We live in the era of increasing connectivity and availability of broadband. The cost of getting online is decreasing, and more devices are being created with WiFi capabilities, built in sensors, and other innovations. This is a direct result of the decrease in technology costs, and the rise of the smartphone.
All those things are combining to create a “perfect storm” for the Internet of Things (IoT). Technology research firm Gartner predicts that by 2020, there will be upwards of 26 billion connected devices. These devices will span everything from consumer to industrial uses, from oil rigs to cars to our homes.
The IoT market today is about $917 billion, but Statista predicts that by 2019 it could be as much as $1.7 trillion. There’s no denying that customers are falling in love with connected devices and the Internet of Things. Just take a look at the popularity of devices like FitBit and Nest. There’s definitely a boom in the retail internet of things, and retailers are jumping on board with great success.
Why consumers love IoT
Consumers are drawn toward all kinds of IoT innovations because connected devices serve to personalize the experience for each and every individual. Take Samsung’s connected fridge, for example. The fridge is accessible via smartphone, so people can see what’s inside their fridge from anywhere through a WiFi enabled camera. It can also help save and manage shopping lists items and favorite recipes.
This also provides added convenience for consumers. Tasks can be easily completed with a smartphone in combination with a connected IoT device. A connected air conditioner, for instance, can be adjusted by someone from their office to cool their home so when they return it’s at a specified temperature. This saves the inconvenience of coming home to an uncomfortable household, adjusting the temperature, and waiting for their living space to cool down.
These kinds of “smart home” innovations in IoT also have cost benefits. By having a connected thermostat, usage can be minimized during certain times in order avoid waste. It’s these kinds of smart devices that actually provide solutions to common problems that are gaining real traction with consumers.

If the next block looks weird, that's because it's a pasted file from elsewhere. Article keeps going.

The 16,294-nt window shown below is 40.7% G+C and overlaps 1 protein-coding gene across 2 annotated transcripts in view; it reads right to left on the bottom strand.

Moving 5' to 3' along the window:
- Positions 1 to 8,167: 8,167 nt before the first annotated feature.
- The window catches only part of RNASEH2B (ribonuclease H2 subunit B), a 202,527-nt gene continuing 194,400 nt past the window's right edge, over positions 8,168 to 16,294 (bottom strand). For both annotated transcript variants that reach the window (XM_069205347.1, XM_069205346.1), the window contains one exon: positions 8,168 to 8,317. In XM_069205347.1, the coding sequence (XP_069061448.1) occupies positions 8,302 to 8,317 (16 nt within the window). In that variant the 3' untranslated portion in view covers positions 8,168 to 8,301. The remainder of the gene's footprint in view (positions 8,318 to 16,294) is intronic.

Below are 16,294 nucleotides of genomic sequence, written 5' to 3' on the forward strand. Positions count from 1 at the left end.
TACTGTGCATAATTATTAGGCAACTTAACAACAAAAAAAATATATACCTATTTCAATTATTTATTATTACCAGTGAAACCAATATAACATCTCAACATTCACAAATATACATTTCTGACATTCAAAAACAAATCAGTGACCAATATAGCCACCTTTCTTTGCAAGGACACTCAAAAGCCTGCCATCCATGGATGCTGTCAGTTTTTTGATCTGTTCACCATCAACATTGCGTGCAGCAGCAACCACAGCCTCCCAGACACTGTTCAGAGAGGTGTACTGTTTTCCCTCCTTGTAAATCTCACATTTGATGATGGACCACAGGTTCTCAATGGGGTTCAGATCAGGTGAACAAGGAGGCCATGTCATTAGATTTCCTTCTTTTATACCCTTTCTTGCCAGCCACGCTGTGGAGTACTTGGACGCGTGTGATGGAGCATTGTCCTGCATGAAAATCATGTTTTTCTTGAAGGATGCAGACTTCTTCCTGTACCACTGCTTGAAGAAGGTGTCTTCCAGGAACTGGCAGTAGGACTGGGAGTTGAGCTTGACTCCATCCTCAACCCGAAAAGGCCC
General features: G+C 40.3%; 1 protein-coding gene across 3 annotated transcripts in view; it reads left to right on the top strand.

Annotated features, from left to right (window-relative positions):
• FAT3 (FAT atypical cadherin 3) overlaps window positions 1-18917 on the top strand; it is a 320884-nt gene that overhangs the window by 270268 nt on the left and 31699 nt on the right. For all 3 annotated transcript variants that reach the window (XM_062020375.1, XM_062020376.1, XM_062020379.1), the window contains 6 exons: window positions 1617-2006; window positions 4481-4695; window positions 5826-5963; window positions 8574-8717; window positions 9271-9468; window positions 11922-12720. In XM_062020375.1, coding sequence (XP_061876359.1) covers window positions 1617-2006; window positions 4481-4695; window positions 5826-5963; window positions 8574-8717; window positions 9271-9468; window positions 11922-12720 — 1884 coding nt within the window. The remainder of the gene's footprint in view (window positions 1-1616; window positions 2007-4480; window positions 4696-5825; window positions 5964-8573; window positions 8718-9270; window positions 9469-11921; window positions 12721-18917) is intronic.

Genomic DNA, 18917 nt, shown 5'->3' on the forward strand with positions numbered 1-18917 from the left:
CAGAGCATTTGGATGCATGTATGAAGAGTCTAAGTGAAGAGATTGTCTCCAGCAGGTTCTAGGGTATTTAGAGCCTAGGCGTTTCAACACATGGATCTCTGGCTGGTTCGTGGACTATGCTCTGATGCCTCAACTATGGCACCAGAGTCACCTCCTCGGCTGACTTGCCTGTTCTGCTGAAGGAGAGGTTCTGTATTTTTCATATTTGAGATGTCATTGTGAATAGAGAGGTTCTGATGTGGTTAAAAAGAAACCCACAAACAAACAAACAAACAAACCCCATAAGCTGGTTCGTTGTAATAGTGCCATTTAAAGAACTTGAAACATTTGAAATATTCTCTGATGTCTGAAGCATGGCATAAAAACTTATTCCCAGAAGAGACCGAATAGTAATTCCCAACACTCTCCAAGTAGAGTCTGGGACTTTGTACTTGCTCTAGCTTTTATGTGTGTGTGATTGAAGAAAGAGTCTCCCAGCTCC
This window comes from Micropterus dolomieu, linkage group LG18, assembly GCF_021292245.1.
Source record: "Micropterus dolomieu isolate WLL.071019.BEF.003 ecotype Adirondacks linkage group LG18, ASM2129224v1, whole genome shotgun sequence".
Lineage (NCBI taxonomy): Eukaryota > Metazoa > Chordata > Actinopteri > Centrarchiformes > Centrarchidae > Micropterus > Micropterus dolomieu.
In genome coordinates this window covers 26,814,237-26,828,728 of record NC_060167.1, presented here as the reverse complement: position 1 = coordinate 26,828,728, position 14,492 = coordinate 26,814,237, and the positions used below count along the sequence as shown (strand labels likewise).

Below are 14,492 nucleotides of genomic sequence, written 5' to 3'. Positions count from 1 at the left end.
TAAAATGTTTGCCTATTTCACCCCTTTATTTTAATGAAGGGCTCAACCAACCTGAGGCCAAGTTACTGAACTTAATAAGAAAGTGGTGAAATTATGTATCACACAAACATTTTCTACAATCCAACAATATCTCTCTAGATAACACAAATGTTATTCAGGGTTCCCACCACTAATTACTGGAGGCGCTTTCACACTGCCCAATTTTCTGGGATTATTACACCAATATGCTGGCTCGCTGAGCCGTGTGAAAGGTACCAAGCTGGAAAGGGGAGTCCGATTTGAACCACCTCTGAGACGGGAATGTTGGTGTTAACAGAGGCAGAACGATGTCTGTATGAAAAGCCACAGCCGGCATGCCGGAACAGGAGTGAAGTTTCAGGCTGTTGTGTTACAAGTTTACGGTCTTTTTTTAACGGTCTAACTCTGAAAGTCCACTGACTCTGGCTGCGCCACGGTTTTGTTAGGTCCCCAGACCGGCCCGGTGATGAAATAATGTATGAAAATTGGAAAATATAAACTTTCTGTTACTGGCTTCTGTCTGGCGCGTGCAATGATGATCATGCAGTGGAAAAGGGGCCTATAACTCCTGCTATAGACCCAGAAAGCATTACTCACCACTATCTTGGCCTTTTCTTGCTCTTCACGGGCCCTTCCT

Finally, IoT is increasingly being used for security purposes by consumers. According to recent figures from HBR, extended home security capabilities is the number one reason that people engage with IoT devices on a regular basis. In fact, Microsoft recently introduced a kit that allows homeowners to remotely control motion sensors and surveillance cameras at their home in order to actively monitor security no matter where they are.
Why retailers love IoT
There’s no doubt that IoT is becoming a major advantage for retailers as well. Part of the reason is that retailers can leverage IoT technology to create a seamless consumer experience across devices. So whether a consumer is engaging with a brand on a smartphone, tablet, or connected device itself, they receive a consistent brand experience. These devices all give customers greater detail in order to provide a better experience with the retailer. Connected devices for shipping, for example, can alert a customer in real-time when their package is in the area.
In addition, IoT use in retail can help provide valuable customer data that companies can use for to improve customer experience. L’Oréal, for example, is working on connected mascara and make-up kits that communicate with back-end systems and customer data in the cloud. If someone decides to put on a certain shade of purple, L’Oréal can then use that information and send the consumer a push notification of recommended clothing and lipstick that might go well with that particular shade. It’s all about taking the information generated by consumer’s interaction with IoT products and using it to make life better for the customer.
This is creating seemingly endless advertising opportunities for smaller marketing budgets. That’s because retailers are taking an omnichannel approach by utilizing email, social media, online, and IoT marketing in concert. Advertising cross -channel is a much more cost effective approach than taking out expensive TV ads, for example. Retailers see greater ROI with online advertising because of the very specific targeting options available on most platforms. It then becomes much easier to quickly drive consumers directly to what they want based on preferences and marketing engagement patterns. And in digital marketing, everything is trackable and quantifiable, allowing for easy ROI tracking and reporting.
As technology progresses, the Internet of Things will only become a bigger part of consumers’ lives. That’s because of the added convenience and personalization many of these devices provide. Smart retailers are wise to jump on the bandwagon, integrating IoT with retail best practices and omnichannel marketing.